Bhutanese Culture

Bhutanese take their culture very seriously. A law decrees that traditional dress will be worn in daylight hours. Men wear a heavy robe, tied at the waist by a sash (gho) and folded to create a pocket in front of the stomach. Women wear colourful blouses, over which they fold and clasp a large rectangular cloth (kira), creating a long skirt. Men must also wear a white sash from left shoulder to right hip when visiting a dzong or temple.

Bhutan is a Buddhist nation, with a strong monastery system. Decorations, prayer flags, sculptures of deities, all echo buddhist teachings and practices.

Traditions are kept alive by constant practise, so all the old festivals are still held, with dancers in each area joining together to bring health, happiness and prosperity to their homes and farms. Traditional crafts are maintained through a craft school in Thimphu, the capitol city. Artisans are trained in painting, sculpture, textiles, woodwork, and so on. Paper for sacred texts is hand made from daphne bushes that grow on the mountains. Every home has an altar for prayer and practises to maintain harmony and balance in life.

Land and houses are owned by women. On marriage the husband goes to live with the wife’s family. Women have respect equal to that of men in Bhutanese society. Food is simple and delicious, usually red rice, vegetables, lentils, chillies and cheese.

Archery is the national sport, enjoyed by all as a social occasion, s of course we had a chance to try it. Darts is widely played too, here is a photo of young boys playing using stumps of wood as a target. I have tried to illustrate some of the customs of the Bhutanese people, without going into too much detail. If you are interested to learn more try the Wikipedia article. It is a marvellous place to visit, with wonderfully friendly people but you need to take precautions against car-sickness as there are no straight roads, only winding ones!

20 thoughts on “Bhutanese Culture

    • in 2007 i won a travel prize and chose to visit bhutan, nepal (volunteering) and rajasthan … i was practising dzogchen at the time and was fortunate to have a guide who also practised, so he took us to some incredible sacred places off the tourist map … i don’t usually share much of that but there are a few posts i can point you too when i refind them … or use the search button and try ‘bhutan’!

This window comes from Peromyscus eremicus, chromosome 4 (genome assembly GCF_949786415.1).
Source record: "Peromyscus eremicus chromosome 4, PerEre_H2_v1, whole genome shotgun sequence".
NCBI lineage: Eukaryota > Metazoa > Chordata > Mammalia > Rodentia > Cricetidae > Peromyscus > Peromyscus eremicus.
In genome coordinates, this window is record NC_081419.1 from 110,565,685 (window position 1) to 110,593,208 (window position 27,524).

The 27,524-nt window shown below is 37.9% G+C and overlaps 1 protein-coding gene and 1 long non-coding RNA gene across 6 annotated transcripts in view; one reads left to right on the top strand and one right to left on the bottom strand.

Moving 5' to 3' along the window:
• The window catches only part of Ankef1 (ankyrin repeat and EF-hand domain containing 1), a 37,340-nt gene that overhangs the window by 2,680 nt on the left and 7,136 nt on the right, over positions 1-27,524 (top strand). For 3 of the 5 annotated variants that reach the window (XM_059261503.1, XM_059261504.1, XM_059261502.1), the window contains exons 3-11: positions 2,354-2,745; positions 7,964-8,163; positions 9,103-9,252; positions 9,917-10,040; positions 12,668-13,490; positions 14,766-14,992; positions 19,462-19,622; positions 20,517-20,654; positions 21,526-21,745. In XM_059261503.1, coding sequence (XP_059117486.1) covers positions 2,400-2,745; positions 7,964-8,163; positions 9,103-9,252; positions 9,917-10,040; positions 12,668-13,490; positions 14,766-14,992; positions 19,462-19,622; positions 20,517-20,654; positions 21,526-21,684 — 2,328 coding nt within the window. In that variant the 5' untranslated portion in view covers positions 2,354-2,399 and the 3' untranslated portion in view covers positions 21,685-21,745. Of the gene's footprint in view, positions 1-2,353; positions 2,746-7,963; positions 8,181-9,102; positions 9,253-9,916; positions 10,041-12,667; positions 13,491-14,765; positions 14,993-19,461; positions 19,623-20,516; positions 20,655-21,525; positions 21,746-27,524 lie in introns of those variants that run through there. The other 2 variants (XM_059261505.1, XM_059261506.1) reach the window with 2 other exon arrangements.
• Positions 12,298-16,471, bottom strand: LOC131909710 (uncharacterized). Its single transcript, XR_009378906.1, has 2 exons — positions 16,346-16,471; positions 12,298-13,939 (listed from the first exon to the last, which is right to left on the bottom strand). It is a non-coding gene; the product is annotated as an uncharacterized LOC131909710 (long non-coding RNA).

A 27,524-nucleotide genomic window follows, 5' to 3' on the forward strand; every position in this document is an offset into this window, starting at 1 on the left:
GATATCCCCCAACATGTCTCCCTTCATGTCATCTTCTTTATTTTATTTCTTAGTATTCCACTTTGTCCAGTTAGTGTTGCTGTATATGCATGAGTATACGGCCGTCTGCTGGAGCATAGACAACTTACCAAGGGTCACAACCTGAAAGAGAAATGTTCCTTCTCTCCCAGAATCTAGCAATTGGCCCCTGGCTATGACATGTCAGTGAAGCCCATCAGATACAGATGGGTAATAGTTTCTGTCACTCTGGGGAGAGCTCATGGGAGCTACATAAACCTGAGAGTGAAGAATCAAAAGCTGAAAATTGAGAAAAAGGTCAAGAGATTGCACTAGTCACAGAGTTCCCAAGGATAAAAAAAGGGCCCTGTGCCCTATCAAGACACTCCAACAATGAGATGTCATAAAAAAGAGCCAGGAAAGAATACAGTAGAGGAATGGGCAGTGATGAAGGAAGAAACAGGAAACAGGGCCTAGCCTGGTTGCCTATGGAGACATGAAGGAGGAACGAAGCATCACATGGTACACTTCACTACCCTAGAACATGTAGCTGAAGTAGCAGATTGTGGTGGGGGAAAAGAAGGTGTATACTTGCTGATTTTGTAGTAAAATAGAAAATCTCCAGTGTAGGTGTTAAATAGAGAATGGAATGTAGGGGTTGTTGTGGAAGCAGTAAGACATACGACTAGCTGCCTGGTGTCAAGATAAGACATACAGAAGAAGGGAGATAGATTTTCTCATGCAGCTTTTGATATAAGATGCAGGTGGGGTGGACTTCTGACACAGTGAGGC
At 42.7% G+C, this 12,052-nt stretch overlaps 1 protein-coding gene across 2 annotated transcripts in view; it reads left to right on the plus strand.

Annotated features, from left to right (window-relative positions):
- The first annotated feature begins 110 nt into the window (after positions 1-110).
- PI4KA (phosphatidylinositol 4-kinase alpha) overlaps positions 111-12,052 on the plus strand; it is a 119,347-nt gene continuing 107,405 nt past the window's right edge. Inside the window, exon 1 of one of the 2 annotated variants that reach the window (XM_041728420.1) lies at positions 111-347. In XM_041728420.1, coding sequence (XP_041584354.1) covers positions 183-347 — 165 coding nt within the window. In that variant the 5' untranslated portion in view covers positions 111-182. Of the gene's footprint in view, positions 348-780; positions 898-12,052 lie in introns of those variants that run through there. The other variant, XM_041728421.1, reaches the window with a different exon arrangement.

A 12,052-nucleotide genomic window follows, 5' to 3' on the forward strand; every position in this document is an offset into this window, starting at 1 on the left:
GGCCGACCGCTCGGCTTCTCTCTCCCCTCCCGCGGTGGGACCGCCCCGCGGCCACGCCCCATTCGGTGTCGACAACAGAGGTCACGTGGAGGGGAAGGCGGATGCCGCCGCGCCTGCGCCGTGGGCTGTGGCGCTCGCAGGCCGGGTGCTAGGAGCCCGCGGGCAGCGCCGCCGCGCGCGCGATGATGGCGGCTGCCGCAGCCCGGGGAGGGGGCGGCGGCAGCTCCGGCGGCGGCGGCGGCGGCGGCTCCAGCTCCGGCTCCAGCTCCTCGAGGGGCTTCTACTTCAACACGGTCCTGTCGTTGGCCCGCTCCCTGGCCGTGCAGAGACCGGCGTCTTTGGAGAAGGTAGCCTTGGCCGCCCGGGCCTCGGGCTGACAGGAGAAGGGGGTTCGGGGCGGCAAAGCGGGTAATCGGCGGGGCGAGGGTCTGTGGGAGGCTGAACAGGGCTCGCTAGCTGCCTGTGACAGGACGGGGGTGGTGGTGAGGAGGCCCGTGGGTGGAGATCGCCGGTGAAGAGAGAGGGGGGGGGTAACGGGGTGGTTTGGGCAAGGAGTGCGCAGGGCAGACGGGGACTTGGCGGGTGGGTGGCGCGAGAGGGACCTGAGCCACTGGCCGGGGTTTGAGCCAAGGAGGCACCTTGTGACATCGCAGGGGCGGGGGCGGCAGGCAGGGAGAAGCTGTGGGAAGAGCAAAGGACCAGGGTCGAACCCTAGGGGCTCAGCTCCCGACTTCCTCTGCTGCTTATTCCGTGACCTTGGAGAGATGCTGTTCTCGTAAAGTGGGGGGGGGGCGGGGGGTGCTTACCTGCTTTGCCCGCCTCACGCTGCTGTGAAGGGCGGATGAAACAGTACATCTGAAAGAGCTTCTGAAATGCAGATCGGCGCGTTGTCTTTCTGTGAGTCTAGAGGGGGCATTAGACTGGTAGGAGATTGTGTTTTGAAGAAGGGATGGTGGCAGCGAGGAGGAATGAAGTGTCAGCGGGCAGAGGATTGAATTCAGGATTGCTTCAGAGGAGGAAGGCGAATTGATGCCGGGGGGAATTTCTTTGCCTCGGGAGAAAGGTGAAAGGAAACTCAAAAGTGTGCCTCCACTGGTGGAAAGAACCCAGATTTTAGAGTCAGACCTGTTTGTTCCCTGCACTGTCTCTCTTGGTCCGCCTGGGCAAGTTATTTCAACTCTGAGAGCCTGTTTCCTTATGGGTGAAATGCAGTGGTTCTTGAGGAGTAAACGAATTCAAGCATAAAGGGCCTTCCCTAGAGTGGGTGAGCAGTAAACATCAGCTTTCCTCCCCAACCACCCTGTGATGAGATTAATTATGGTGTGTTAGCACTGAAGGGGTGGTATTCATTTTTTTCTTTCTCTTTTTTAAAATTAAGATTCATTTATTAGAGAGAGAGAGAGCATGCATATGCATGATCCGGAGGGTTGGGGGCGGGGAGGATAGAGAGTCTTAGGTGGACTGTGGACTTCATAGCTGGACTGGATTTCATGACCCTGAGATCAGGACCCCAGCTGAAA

• at that time when you went to bhutan you paid a flat rate per day, that provided you with a car, driver and guide, all your accommodation and meals … it was wonderful, and of course our guide was happy to adjust the usual trail to our interests … all carefully controlled to prevent western contamination of their unique culture 🙂

  1. Terrific choice Christine! I never knew about the legislation on national dress during the day (I suppose that’s anywhere out and about in public?, though I see your guide’s wife is wearing her skirt at home).

  2. What a privilege to visit this wonderful place. I think its great that they preserve their culture instead of becoming the same as everyoe else, long may it continue. Your post is brilliant Christine, and thanks for the wiki link, the naming system is particularly intriguing.
    Wonderful! 🙂

  3. It’s wonderful they take their culture seriously and is refreshing that the land and houses are owned by women. I’m learning a lot about culture from your travels, Christine.

  4. Your photos are just wonderful. You’ve described a peaceful and cooperative culture of people that I can imagine were very welcoming. I’m sure you travel back there in your thoughts and memories of that wonderful travel opportunity every chance you get. 🙂

  5. Bhutan is an excellent example for ‘culture’ Christine. Their commitment to preserving their dress and way of life is remarkable. Tourism is apparently still controlled. We hope to visit sometime in the near future.

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